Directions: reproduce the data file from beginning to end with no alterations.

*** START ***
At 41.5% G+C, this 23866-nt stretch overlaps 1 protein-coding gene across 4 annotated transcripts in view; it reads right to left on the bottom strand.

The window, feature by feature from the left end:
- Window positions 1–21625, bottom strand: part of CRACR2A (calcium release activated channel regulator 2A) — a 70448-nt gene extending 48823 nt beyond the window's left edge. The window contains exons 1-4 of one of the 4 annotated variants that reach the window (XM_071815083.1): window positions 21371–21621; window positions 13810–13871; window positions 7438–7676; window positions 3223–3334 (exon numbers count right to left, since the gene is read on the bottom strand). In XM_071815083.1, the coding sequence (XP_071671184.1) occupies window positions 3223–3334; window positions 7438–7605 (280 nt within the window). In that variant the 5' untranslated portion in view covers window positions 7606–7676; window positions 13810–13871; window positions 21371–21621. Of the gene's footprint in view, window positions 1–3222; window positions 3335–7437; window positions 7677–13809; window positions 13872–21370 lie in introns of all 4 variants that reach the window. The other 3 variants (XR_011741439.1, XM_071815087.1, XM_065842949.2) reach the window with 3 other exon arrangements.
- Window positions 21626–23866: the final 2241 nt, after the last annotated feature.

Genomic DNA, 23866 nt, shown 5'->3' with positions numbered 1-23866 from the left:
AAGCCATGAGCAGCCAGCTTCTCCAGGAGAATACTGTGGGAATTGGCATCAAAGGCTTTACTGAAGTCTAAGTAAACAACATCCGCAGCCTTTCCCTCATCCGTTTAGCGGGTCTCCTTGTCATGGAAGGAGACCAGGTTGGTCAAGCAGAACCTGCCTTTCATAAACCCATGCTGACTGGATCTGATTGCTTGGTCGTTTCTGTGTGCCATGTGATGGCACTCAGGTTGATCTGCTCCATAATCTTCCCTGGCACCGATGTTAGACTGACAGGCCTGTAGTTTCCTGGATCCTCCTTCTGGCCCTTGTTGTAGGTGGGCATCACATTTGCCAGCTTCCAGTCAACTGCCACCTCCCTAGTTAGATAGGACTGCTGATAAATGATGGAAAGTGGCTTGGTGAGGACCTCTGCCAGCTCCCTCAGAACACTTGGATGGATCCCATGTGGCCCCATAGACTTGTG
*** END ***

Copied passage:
At 41.5% G+C, this 23866-nt stretch overlaps 1 protein-coding gene across 4 annotated transcripts in view; it reads right to left on the bottom strand.

The window, feature by feature from the left end:
- Window positions 1–21625, bottom strand: part of CRACR2A (calcium release activated channel regulator 2A) — a 70448-nt gene extending 48823 nt beyond the window's left edge. The window contains exons 1-4 of one of the 4 annotated variants that reach the window (XM_071815083.1): window positions 21371–21621; window positions 13810–13871; window positions 7438–7676; window positions 3223–3334 (exon numbers count right to left, since the gene is read on the bottom strand). In XM_071815083.1, the coding sequence (XP_071671184.1) occupies window positions 3223–3334; window positions 7438–7605 (280 nt within the window). In that variant the 5' untranslated portion in view covers window positions 7606–7676; window positions 13810–13871; window positions 21371–21621. Of the gene's footprint in view, window positions 1–3222; window positions 3335–7437; window positions 7677–13809; window positions 13872–21370 lie in introns of all 4 variants that reach the window. The other 3 variants (XR_011741439.1, XM_071815087.1, XM_065842949.2) reach the window with 3 other exon arrangements.
- Window positions 21626–23866: the final 2241 nt, after the last annotated feature.

Genomic DNA, 23866 nt, shown 5'->3' with positions numbered 1-23866 from the left:
AAGCCATGAGCAGCCAGCTTCTCCAGGAGAATACTGTGGGAATTGGCATCAAAGGCTTTACTGAAGTCTAAGTAAACAACATCCGCAGCCTTTCCCTCATCCGTTTAGCGGGTCTCCTTGTCATGGAAGGAGACCAGGTTGGTCAAGCAGAACCTGCCTTTCATAAACCCATGCTGACTGGATCTGATTGCTTGGTCGTTTCTGTGTGCCATGTGATGGCACTCAGGTTGATCTGCTCCATAATCTTCCCTGGCACCGATGTTAGACTGACAGGCCTGTAGTTTCCTGGATCCTCCTTCTGGCCCTTGTTGTAGGTGGGCATCACATTTGCCAGCTTCCAGTCAACTGCCACCTCCCTAGTTAGATAGGACTGCTGATAAATGATGGAAAGTGGCTTGGTGAGGACCTCTGCCAGCTCCCTCAGAACACTTGGATGGATCCCATGTGGCCCCATAGACTTGTG